There is No Such Thing as ‘Best Exercises for Low Back Pain’
Every day I see a plethora of articles saying something along the lines of “5 best exercises for shoulder back” or “if you do these three exercises you will ruin your back.”
They are all misinformation and negatively impacting people.
Want to know what the best exercises are for low back pain?
Choose exercises you enjoy that is challenging
Research is clear that general exercise is beneficial for low back pain. It is the most important thing you can do for back health. Understanding pain is a close second.
Back pain is a part of life. You will experience it at some point. Perhaps the pain starts after sitting at a desk all day or after helping a friend move apartments. Here’s the good news. Most low back pain goes away within a couple of days, a few weeks at most.
One of the primary reasons for pain sticking around is a fear of activity. Anxiety and fear of current or future damage fuel inactivity.
Not moving is one of the worst things you can do for back pain.
If we enjoy the exercise, we are more likely to complete it. Don’t like lifting weights? No problem. Like hiking? That is great for your low back.
By resuming activity after feeling pain, you are telling your brain the pain is not to be feared. Movement stimulates recovery processes as well.
If the activity you love worsens the pain, ease into it or make a switch before trying again in a few days. Don’t worry about the type of activity being dangerous because it bends the back (e.g. bowling) as your spine is strong and resilient. It can handle the activities you throw at it.
There is no such thing as bad posture
The postural model does not hold up to rigorous research. There is no ideal position for standing, sitting, or squatting. No research to date has identified a level of stress that is too much for our bodies to handle, particularly regarding sitting or standing.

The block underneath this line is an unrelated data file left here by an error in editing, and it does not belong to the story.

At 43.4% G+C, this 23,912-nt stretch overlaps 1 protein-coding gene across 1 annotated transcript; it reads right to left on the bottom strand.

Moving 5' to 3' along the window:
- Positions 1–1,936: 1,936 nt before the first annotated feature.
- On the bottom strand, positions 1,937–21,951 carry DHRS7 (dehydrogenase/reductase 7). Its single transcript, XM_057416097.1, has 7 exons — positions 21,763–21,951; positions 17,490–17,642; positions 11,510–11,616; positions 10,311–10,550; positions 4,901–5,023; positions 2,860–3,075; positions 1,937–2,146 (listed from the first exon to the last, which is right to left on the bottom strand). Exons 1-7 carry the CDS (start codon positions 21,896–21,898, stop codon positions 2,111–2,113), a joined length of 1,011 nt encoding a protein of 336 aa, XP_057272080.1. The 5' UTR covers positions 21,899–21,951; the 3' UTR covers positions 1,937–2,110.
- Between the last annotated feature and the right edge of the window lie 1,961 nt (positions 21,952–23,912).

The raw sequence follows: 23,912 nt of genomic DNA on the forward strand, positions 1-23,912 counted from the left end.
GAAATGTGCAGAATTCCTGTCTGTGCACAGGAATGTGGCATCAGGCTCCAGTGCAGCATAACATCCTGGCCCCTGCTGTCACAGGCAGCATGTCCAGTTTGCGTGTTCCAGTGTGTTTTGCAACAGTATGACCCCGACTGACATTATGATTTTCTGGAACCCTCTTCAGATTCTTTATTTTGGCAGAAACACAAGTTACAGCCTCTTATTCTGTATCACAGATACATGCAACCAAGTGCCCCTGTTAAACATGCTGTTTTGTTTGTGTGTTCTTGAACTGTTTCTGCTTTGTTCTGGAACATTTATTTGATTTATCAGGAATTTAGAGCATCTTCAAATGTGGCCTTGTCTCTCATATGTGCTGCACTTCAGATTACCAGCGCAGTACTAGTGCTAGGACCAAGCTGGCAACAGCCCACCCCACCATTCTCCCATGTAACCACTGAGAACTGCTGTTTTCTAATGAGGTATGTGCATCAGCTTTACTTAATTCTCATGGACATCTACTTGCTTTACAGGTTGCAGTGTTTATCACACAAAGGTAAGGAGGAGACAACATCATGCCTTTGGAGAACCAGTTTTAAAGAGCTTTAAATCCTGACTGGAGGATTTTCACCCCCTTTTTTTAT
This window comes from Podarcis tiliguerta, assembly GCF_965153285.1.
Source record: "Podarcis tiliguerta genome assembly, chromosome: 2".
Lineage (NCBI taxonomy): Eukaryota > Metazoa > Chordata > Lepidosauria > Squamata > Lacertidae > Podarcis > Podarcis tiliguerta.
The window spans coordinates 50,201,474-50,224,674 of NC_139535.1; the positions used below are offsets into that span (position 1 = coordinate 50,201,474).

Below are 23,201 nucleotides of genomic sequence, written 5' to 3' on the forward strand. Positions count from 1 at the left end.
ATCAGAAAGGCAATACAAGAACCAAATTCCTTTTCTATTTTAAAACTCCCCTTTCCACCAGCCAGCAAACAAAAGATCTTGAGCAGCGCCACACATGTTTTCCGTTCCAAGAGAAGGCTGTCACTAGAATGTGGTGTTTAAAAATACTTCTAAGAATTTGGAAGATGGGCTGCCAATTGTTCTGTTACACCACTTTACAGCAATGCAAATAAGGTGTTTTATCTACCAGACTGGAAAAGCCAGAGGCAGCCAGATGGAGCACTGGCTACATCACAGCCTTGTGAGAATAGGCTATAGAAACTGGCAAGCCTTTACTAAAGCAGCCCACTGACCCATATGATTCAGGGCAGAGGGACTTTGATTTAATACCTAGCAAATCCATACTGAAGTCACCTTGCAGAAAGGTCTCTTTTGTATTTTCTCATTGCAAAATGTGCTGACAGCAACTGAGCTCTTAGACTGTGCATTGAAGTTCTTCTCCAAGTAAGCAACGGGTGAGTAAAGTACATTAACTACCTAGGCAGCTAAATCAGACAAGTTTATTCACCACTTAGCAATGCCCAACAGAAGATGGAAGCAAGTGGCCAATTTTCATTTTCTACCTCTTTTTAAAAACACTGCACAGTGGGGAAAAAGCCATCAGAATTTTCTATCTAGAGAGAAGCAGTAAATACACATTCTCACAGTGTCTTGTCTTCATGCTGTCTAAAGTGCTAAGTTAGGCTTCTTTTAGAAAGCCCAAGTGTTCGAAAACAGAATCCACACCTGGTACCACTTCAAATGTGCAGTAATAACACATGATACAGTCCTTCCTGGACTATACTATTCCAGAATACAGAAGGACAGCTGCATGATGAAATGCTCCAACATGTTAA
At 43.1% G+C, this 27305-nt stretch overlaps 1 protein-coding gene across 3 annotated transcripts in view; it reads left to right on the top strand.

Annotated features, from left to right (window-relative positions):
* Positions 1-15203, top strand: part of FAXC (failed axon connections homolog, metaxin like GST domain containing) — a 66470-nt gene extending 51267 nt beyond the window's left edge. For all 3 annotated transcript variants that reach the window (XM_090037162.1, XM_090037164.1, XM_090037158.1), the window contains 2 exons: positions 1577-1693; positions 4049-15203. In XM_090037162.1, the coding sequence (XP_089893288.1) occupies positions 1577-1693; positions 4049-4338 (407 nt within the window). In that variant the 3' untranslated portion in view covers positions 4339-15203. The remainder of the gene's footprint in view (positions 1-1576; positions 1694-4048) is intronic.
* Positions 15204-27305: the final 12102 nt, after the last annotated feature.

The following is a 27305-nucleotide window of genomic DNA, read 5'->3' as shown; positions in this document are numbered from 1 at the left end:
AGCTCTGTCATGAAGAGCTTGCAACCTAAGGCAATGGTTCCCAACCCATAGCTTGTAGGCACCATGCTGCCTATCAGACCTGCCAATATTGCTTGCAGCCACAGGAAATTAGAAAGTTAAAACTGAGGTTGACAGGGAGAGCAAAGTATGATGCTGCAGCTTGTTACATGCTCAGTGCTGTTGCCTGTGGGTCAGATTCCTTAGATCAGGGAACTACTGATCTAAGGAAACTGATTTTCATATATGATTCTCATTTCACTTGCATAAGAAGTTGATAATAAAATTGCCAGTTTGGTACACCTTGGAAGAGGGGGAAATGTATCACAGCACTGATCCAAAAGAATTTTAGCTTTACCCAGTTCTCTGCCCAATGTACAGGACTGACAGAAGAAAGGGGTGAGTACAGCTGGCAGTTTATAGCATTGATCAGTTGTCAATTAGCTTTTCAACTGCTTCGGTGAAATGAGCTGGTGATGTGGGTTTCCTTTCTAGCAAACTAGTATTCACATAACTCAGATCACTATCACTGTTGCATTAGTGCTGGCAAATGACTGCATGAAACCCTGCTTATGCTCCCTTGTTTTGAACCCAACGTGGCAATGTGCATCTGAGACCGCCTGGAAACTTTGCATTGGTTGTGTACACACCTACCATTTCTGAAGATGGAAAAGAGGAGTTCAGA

We need to encourage people to move more, not less. The message of an “ideal” posture or movement perpetuates a fear of activity when there is no research to support that posture predicts future pain or injury.
What about lifting posture? Research shows lifting with a rounded back is not only safe but often ideal. Furthermore, it is impossible to maintain a neutral lumbar spine past roughly 20 degrees of hip flexion.
Squats and deadlifts are part of life
If you are adamant I give you specific exercises that are great for low back pain, here you go.
Squat and deadlift often.
Yes, they are safe.
Squatting is a daily occurrence and one of the most fundamental movements you do in life. You squat to sit in a chair, use the bathroom, and pick up items from the floor. You will be hard-pressed to avoid the movement.
The squat is also considered the king of exercises. It is a fundamental movement that trains the whole body. If you add weight — carrying or on your shoulders — you are building upper body strength. The goal of exercise is to challenge the body. The squat does that. It is safe and effective.
If the squat is the king, the deadlift is next in line for the throne.
Agan, deadlifts are safe, and they are great for building back and leg strength — which often reduces following the onset of low back pain. They also reinforce the message that your back is robust and healthy. Research looking specifically at the deadlift has found the exercise to be beneficial for patients with low back pain.